I also think it would be better for Iraq to be disarmed (at least as to WMD). But Iraq is a sovereign nation. Ruled by a murderous tyrant, for sure, but soveriegn. His holding WMD is illegal, per the UN, so we might arguably be justified in taking all necessary action to force him to comply with UN mandates. If that's the basis, then call it that. Let SH obstruct the inspectors just one more time so that we can enforce the UN-sanctioned inspections and prohibition against Iraq having WMDs. Or attack now on the basis of past obstruction.

My only point here is that in my subjective, media-dependent view the case has not been made that Iraq is a qualitatively different threat today than it was 2 years ago - or 5 years ago. Almost all supporting examples of the degree of threat relate to actions that are 10-15 yrs old. Calling Iraq an imminent threat now and citing old evidence just sounds disingenuous to me. These examples of his threatening nature contrast with the massing armies on the borders of Israel in 1967.

I cite 1967 as a nice good example of when I think external threats justify initiating a war. We might be in an equally precarious situation with Iraq right now, but 15 year old crimes against his own people don't convey that to me.

Ahh, a belated thought... maybe this is the rationale GB is making: (1) SH is murderous and will use WMD to kill (true) and (2) he hates the US (true), therefore, (3) he will use WMD on the US once he gets those weapons... If this is the implication being made I think I just don't reach the same conclusion. Gassing defenseless civilians is a crime against humanity, but SH is pretty safe from retailiation. Starting a nuclear war with the US is a very different proposition.

So in conclusion? If we're enforcing UN mandates, then let's call it that. His mere possession of WMDs is illegal and dangerous and we have legal right under the UN to take action. But it doesn't seem that that is the rationale.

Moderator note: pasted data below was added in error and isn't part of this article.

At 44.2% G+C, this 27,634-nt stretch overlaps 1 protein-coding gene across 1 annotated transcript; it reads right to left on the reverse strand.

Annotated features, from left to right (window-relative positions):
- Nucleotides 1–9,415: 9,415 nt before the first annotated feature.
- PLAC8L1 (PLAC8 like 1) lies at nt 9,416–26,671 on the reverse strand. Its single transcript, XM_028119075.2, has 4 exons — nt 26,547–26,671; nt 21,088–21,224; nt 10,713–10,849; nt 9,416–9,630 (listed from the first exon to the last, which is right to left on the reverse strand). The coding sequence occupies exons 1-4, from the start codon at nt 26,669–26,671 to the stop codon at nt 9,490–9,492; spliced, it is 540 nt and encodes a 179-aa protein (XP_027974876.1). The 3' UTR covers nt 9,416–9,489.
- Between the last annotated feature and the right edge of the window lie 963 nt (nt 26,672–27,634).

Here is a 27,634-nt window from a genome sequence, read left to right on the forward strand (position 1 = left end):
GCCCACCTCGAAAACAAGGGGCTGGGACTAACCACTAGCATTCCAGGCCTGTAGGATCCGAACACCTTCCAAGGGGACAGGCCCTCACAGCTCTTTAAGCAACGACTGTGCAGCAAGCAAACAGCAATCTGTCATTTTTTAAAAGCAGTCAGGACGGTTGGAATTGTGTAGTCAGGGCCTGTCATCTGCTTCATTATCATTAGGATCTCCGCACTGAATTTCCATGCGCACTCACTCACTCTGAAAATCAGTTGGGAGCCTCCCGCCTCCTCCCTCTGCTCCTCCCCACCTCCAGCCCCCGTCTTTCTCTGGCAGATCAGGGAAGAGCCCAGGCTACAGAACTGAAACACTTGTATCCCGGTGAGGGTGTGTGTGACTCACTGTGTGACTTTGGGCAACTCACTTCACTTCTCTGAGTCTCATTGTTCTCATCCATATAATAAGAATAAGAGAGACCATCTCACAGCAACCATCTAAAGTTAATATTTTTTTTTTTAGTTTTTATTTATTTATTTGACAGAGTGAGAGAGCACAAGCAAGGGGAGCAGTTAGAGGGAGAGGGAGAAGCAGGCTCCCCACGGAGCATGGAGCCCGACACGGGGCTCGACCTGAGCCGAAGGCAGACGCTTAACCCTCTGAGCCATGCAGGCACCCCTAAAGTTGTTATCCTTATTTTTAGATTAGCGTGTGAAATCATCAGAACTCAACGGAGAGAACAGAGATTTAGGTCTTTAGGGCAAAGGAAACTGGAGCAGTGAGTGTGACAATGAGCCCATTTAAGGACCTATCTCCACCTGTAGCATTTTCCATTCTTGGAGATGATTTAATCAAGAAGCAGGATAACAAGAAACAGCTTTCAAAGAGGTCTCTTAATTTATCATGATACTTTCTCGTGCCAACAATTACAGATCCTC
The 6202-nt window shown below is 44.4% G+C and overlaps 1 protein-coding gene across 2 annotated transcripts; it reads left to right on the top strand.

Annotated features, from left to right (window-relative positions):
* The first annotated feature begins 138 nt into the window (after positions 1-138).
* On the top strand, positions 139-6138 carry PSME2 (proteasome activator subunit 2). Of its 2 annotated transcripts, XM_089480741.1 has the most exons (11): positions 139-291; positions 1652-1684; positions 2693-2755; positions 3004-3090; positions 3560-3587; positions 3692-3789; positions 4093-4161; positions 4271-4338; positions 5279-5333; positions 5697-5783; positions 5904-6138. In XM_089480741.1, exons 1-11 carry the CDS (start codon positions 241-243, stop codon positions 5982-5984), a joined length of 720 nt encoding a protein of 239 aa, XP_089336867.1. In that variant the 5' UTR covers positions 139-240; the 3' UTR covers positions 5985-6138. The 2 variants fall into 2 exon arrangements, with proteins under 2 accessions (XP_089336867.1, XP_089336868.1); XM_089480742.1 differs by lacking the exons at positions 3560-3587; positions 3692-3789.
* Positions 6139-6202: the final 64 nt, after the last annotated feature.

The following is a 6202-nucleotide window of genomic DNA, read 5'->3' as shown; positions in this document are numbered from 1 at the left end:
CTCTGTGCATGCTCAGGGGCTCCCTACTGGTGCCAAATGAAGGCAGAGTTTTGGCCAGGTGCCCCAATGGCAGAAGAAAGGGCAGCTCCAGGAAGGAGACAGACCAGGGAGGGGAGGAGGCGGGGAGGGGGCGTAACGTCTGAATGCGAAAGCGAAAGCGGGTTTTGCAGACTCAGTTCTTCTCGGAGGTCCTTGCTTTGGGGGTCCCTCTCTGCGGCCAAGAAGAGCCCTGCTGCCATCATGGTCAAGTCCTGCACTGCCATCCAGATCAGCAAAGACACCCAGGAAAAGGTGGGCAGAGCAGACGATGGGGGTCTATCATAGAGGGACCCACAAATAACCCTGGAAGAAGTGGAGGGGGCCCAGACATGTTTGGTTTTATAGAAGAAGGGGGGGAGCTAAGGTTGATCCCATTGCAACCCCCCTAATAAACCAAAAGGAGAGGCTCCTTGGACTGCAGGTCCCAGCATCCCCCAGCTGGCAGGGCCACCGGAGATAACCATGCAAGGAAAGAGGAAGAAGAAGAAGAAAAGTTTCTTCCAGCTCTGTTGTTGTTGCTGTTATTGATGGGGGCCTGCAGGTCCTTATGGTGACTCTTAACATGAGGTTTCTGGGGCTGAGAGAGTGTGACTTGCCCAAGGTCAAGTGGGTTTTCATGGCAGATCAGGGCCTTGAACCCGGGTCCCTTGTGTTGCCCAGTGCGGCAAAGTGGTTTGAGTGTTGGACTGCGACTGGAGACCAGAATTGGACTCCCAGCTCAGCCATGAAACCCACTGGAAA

If he's a new dangerous threat, then show what he's doing now, today, that's threatening. If he IS threatening us or our allies now, then launch the last war SH will ever see as leader of Iraq.
Unlike you, I'm not amusedStarliner
Oct 8, 2002 3:14 PM
I take issue with your write-off of those of us who oppose Bush's crusade against Saddam, as people who oppose anything Bush wants or does. Why not just admit you are really a closet Republican who rubber stamps anything Bush wants or does.

Show us some proof of nuclear weapons. Of delivery systems. Of an army that poses an "imminent threat" to the USA. Something to justify your trust in Bush with this issue.

Then please explain how you see things happening after we win in Iraq - are we going to stay there, how involved are we going to be in setting up the next regime, how involved will we be in supporting it financially and with manpower, how long we will be there and how much will it cost us.

And then, please explain how knocking out Saddam will make us safer from terrorism.
nope...I'd have the same view if it was ClintonColnagoFE
Oct 9, 2002 5:18 AM
I don't think it's as easy as partisian politics here. As technology advances it's getting to be harder and harder to prevent governments from obtaining weapons of mass destruction. I think Hiroshima/Nagasaki let the proverbial cat out of the bag and now it's just a matter of time before someone uses nuclear power or possibly even something more devastating--and probably in our lifetimes. That said, unless I can believe we are in clear and present danger I think rushing in with a full military strike would be ill advised at this time.